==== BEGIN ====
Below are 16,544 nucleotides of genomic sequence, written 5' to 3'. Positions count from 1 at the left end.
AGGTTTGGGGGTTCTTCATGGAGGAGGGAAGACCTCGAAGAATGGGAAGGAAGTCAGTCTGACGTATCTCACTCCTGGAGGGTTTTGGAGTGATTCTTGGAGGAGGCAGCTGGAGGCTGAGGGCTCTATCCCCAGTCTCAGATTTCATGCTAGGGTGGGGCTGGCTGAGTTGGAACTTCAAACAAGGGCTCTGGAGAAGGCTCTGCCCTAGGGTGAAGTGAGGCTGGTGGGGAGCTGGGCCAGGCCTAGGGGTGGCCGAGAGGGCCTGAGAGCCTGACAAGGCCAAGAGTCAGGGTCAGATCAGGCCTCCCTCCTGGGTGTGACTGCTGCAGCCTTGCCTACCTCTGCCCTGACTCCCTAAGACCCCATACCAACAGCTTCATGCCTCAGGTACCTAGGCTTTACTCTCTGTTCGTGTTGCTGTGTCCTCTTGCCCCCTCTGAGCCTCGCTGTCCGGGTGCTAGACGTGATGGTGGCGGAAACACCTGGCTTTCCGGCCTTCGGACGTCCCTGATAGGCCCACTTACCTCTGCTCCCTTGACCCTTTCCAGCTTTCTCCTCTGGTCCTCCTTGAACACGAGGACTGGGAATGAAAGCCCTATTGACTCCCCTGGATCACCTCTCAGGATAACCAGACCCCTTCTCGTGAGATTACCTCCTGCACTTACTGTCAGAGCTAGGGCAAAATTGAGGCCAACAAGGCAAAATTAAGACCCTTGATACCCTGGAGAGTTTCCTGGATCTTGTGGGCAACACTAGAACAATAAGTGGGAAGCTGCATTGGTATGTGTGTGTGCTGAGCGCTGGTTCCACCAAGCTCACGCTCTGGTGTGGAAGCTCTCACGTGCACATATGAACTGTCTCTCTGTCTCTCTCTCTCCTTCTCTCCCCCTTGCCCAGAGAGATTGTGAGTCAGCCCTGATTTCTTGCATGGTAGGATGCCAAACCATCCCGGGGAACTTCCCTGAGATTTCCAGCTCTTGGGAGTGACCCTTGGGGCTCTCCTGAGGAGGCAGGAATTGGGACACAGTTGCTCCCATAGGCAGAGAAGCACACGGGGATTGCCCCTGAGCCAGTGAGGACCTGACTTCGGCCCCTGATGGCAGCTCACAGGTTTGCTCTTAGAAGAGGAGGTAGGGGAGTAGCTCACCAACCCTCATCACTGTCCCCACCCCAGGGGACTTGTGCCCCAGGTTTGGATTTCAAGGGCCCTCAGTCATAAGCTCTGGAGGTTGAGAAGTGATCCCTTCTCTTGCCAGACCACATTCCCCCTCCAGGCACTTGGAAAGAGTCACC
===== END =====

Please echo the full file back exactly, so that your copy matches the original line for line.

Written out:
Below are 16,544 nucleotides of genomic sequence, written 5' to 3'. Positions count from 1 at the left end.
AGGTTTGGGGGTTCTTCATGGAGGAGGGAAGACCTCGAAGAATGGGAAGGAAGTCAGTCTGACGTATCTCACTCCTGGAGGGTTTTGGAGTGATTCTTGGAGGAGGCAGCTGGAGGCTGAGGGCTCTATCCCCAGTCTCAGATTTCATGCTAGGGTGGGGCTGGCTGAGTTGGAACTTCAAACAAGGGCTCTGGAGAAGGCTCTGCCCTAGGGTGAAGTGAGGCTGGTGGGGAGCTGGGCCAGGCCTAGGGGTGGCCGAGAGGGCCTGAGAGCCTGACAAGGCCAAGAGTCAGGGTCAGATCAGGCCTCCCTCCTGGGTGTGACTGCTGCAGCCTTGCCTACCTCTGCCCTGACTCCCTAAGACCCCATACCAACAGCTTCATGCCTCAGGTACCTAGGCTTTACTCTCTGTTCGTGTTGCTGTGTCCTCTTGCCCCCTCTGAGCCTCGCTGTCCGGGTGCTAGACGTGATGGTGGCGGAAACACCTGGCTTTCCGGCCTTCGGACGTCCCTGATAGGCCCACTTACCTCTGCTCCCTTGACCCTTTCCAGCTTTCTCCTCTGGTCCTCCTTGAACACGAGGACTGGGAATGAAAGCCCTATTGACTCCCCTGGATCACCTCTCAGGATAACCAGACCCCTTCTCGTGAGATTACCTCCTGCACTTACTGTCAGAGCTAGGGCAAAATTGAGGCCAACAAGGCAAAATTAAGACCCTTGATACCCTGGAGAGTTTCCTGGATCTTGTGGGCAACACTAGAACAATAAGTGGGAAGCTGCATTGGTATGTGTGTGTGCTGAGCGCTGGTTCCACCAAGCTCACGCTCTGGTGTGGAAGCTCTCACGTGCACATATGAACTGTCTCTCTGTCTCTCTCTCTCCTTCTCTCCCCCTTGCCCAGAGAGATTGTGAGTCAGCCCTGATTTCTTGCATGGTAGGATGCCAAACCATCCCGGGGAACTTCCCTGAGATTTCCAGCTCTTGGGAGTGACCCTTGGGGCTCTCCTGAGGAGGCAGGAATTGGGACACAGTTGCTCCCATAGGCAGAGAAGCACACGGGGATTGCCCCTGAGCCAGTGAGGACCTGACTTCGGCCCCTGATGGCAGCTCACAGGTTTGCTCTTAGAAGAGGAGGTAGGGGAGTAGCTCACCAACCCTCATCACTGTCCCCACCCCAGGGGACTTGTGCCCCAGGTTTGGATTTCAAGGGCCCTCAGTCATAAGCTCTGGAGGTTGAGAAGTGATCCCTTCTCTTGCCAGACCACATTCCCCCTCCAGGCACTTGGAAAGAGTCACC